About a third of the 150 Lawrence High School band members who were part of a recent trip to Orlando, Fla., fell ill with a gastrointestinal illness thought to have been the norovirus, Lawrence High School assistant principal Mark Preut said.
The students made the six-day trip to Orlando for Festival Disney, a performing arts competition at Disney World. Students started getting sick after their March 14 arrival at an Orlando hotel.
According to the Centers for Disease Control, norovirus is a highly contagious virus that people can get "from an infected person, contaminated food or water, or by touching contaminated surfaces." The virus causes one's stomach or intestines or both to get inflamed, the CDC says, and this leads to stomach pain, nausea and diarrhea.
The virus has made headlines in the past few years when it affected hundreds of people on cruise ships.
“I think we first encountered it at the hotel,” Preut said. “I was in the elevator with members of a softball team from New York who said one of their team members was sick from food poisoning. Soon after that, a clerk at the hotel said the norovirus was making the rounds among the schools there. That’s where our students got exposed.”
LHS band director Mike Jones sent an email March 16 to parents informing them that band members were getting ill from a “quick acting” virus, Preut said, though the exact illness was not officially diagnosed.
The Journal-World's attempts to reach health officials in Florida Wednesday were not successful.
Those who got sick tended to be in misery with vomiting, diarrhea and nausea for about 12 hours and then were extremely tired for another 24 hours as they recovered, Preut said. One student was treated at an emergency room for dehydration associated with the illness, he said.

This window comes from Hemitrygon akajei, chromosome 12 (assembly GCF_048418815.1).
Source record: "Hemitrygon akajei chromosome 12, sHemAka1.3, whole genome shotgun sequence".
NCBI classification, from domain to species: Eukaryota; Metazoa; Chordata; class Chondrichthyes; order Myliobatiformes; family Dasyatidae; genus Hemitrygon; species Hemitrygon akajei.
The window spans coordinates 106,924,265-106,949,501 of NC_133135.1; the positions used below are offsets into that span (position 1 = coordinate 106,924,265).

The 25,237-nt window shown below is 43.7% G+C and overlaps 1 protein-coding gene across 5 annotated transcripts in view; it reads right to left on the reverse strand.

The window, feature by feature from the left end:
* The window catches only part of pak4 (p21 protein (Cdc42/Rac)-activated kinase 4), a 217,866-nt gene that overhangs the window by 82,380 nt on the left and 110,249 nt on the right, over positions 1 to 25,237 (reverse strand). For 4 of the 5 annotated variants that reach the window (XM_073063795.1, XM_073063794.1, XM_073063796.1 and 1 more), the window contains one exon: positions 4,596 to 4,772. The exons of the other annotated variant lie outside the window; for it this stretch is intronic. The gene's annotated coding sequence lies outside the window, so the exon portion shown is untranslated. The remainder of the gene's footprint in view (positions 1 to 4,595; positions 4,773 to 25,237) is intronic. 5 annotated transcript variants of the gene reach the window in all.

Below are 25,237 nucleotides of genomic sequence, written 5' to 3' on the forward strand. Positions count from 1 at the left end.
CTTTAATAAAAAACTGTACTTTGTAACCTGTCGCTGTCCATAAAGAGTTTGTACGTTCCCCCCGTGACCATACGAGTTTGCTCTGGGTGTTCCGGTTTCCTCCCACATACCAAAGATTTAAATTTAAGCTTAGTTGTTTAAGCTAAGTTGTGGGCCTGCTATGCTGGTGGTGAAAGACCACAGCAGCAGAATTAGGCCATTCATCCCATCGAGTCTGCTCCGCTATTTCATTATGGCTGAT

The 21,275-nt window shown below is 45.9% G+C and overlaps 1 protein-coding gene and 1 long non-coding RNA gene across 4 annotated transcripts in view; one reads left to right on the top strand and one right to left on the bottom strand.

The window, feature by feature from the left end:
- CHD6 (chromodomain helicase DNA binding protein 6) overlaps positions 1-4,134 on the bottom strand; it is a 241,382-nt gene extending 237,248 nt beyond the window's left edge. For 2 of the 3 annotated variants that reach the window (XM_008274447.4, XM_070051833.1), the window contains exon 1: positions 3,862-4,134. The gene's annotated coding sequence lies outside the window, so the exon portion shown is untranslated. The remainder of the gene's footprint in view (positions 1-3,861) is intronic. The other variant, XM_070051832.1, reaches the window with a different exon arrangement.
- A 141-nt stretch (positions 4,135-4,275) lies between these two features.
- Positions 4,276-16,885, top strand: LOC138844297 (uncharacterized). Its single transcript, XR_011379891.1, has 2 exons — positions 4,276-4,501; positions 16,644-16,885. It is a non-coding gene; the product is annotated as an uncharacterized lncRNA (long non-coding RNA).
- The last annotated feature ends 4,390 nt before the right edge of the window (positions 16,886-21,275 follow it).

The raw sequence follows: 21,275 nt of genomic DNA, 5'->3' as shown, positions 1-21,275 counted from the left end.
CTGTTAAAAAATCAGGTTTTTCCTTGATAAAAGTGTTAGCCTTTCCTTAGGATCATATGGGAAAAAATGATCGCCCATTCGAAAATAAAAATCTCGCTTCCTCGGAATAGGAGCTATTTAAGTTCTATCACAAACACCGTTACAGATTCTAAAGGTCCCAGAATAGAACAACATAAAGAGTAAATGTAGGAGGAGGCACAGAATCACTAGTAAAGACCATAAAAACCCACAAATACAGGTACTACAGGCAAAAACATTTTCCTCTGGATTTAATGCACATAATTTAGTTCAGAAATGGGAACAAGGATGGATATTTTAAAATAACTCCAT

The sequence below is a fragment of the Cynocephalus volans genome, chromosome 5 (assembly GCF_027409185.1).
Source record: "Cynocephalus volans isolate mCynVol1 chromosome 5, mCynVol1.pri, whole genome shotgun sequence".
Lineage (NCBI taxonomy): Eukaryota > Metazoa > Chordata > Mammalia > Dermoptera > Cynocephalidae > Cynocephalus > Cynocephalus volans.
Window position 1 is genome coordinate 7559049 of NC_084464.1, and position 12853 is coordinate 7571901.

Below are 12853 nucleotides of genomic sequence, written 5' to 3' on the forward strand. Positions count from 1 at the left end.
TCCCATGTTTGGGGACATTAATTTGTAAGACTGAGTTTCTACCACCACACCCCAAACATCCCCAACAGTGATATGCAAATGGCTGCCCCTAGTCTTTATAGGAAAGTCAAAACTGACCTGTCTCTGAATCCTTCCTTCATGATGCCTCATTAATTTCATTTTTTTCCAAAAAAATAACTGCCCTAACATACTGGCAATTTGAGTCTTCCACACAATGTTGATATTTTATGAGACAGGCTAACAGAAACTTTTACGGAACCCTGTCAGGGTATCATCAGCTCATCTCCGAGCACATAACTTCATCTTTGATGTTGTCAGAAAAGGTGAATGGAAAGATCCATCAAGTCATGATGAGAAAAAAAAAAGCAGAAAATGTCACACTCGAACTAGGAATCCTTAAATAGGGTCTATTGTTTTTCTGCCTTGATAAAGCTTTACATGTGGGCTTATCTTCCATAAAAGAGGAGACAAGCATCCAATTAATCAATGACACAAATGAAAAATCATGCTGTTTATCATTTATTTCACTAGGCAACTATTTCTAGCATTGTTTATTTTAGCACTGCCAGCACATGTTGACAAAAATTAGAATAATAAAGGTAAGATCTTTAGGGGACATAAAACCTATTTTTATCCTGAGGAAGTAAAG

“I never heard any whining or complaining,” Preut noted. “Students stepped up for those who were sick, and we did quite well in the competitions.”
Preut credited Lawrence school board member GR Gordon-Ross, who made the trip as a parent, with taking charge of the sick students’ care.
Gordon-Ross said he relied on his background as a pharmacist to treat the students, making sure they stayed hydrated with water and an electrolyte replacement drink.
“We would start with a bottle cap of water to see if they could keep that down and go from there, working up to saltine crackers,” he said. “We set up a mini-infirmary in the hotel lobby. We kept a running list of the sick kids, checking to see when was the last time they drank something and when was the last time they were able to eat something.
The students returned from Florida on Sunday, and many of them were still sick on the long bus ride home.
Preut said he got sick after the group returned to Lawrence but he has since recovered.
Gordon-Ross said it was fortunate that LHS was on spring break this week as that would prevent students from spreading the virus.
According to the CDC, norovirus can be found in a person's feces even before a person starts feeling sick, and the virus can stay in the feces for two weeks or more after a person feels better.
A person is most contagious, according to the CDC, when actually feeling sick and during the first few days after feeling recovered.